Laila, in the form of a green bird, conducted him to the simorg (q.v.), which he sought, that he might be directed to Dom-Daniel, the cavern “under the roots of the ocean.”—Southey: Thalaba the Destroyer, x. (1797).

Lais, a generic name for a courtezan. Laïs was a Greek hetæra, who sold her favours for £200 English money. When Demosthenês was told the fee, he said he had “no mind to buy repentance at such a price.” One of her great admirers was Diogenês the cynic.

This is the cause
That Lais leads a lady’s life aloft.
   —Gascoigne: The Steele Glas (died 1577).

Lake Poets (The), Wordsworth, Southey, and Coleridge, who lived about the lakes of Cumberland. According to Mr. Jeffrey, the conductor of the Edinburgh Review, they combined the sentimentality of Rousseau with the simplicity of Kotzebue and the homeliness of Cowper. Of the same school were Lamb, Lloyd, and Wilson. Also called “Lakers” and “Lakists.”

Lakedion (Isaac), the name given in France to the Wandering Jew (q.v.).

Lalla Rookh, the suppos ed daughter of Aurungzebe emperor of Delhi. She was betrothed to Aliris sultan of Lesser Bucharia. On her journey from Delhi to Cashmere, she was entertained by Feramorz, a young Persian poet, with whom she fell in love; and unbounded was her delight when she discovered that the young poet was the sultan to whom she was betrothed.—Moore: Lalla Rookh (1817).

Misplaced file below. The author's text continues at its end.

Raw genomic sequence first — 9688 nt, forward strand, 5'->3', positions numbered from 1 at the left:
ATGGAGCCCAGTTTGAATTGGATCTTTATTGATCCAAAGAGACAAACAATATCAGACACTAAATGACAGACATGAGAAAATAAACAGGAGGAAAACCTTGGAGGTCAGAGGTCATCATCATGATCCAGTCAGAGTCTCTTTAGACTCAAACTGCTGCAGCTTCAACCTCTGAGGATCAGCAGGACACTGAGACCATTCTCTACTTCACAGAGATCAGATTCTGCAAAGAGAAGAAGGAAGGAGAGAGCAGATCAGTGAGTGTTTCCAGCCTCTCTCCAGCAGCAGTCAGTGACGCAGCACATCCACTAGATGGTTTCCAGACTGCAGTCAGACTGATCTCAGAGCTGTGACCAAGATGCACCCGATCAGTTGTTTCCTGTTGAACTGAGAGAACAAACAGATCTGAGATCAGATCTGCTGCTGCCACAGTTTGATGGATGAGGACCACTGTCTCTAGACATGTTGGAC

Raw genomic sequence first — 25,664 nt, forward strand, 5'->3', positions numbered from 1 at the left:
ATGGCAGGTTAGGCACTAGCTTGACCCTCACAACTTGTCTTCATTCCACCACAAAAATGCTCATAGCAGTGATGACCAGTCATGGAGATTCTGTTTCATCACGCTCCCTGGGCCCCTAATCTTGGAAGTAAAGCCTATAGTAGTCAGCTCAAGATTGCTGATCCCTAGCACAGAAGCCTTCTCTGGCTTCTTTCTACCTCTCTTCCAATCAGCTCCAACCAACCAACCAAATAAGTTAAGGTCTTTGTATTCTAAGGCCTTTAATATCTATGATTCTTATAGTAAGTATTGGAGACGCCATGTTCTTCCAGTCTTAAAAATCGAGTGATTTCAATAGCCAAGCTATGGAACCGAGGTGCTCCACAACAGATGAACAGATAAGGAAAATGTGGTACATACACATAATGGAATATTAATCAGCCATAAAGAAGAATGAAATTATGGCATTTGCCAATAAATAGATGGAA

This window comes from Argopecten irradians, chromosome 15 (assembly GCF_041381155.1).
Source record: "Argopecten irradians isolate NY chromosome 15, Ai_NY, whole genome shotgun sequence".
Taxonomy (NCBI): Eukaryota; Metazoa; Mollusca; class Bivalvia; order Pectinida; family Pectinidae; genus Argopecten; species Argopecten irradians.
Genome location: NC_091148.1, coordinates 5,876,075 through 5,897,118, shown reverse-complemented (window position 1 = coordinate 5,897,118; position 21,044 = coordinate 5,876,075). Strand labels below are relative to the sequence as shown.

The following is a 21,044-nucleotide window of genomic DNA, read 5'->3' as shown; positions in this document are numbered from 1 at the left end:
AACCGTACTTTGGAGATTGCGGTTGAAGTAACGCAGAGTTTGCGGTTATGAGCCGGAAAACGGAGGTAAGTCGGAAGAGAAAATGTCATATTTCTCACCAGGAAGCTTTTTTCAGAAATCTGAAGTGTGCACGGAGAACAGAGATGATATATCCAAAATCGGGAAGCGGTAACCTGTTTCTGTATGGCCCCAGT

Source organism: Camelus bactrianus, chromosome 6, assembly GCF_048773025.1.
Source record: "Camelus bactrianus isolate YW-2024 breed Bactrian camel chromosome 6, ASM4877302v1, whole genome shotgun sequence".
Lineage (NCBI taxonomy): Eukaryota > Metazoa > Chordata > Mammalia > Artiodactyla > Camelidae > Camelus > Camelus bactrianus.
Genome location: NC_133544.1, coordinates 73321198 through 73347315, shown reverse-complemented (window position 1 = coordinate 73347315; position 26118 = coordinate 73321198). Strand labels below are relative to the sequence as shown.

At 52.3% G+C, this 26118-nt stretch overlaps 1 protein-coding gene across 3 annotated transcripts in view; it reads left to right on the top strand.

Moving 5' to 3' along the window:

Lambert (General), parliamentary leader.—Sir W. Scott: Woodstock (time, Commonwealth).

Lambert’ (Sir John), the dupe of Dr. Cantwell “the hypocrite.” He entertains him as his guest, settles on him £4000 a year, and tries to make his daughter Charlotte marry him, although he is 59 and she is under 20. His eyes are opened at length by the mercenary and licentious conduct of the doctor. Lady Lambert assists in exposing him, but old lady Lambert remains to the last a believer in the “saint.” In Molière’s comedy, “Orgon” takes the place of Lambert, “Mme. Parnelle” of the old lady, and “Tartuffe” of Dr. Cantwell.

Lady Lambert, the gentle, loving wife of sir John. By a stratagem, she convinces him of Dr. Cantwell’s true character.

Colonel Lambert, son of sir John and lady Lambert. He assists in unmasking “the hypocrite.”

Charlotte Lambert, daughter of sir John and lady Lambert. A pretty, bright girl, somewhat giddy and fond of teasing her sweetheart Darnley (see act i. I).—Bickerstaff: The Hypocrite (1769).

Lambourne (Michael), a retainer of the earl of Leicester.—Sir W. Scott: Kenilworth (time, Elizabeth).

Lambro, a Greek pirate, father of Haidée (q.v.).—Byron: Don Juan, iii. 26, etc. (1820).

We confess that our sympathy is most excited by the silent, wolf-like suffering of Lambro, when he experiences “the solitude of passing his own door without a welcome,” and finds “the innocence of that sweet child” polluted.—Finden: Byron Beauties.

(The original of this character was major Lambro, who was captain (1791) of a Russian piratical squadron, which plundered the islands of the Greek Archipelago, and did great damage. When his squadron was attacked by seven Algerine corsairs, major Lambro was wounded, but escaped. The incidents referred to in canto vi., etc., are historical.)

Lamderg and Gelchossa. Gelchossa was beloved by Lamderg and Ullin son of Cairbar. The rivals fought, and Ullin fell. Lamderg, all bleeding with wounds, just reached Gelchossa to announce the death of his rival, and expired also. “Three days Gelchossa mourned, and then the hunters found her cold,” and all three were buried in one grave.—Ossian: Fingal, ii.

  By PanEris using Melati.

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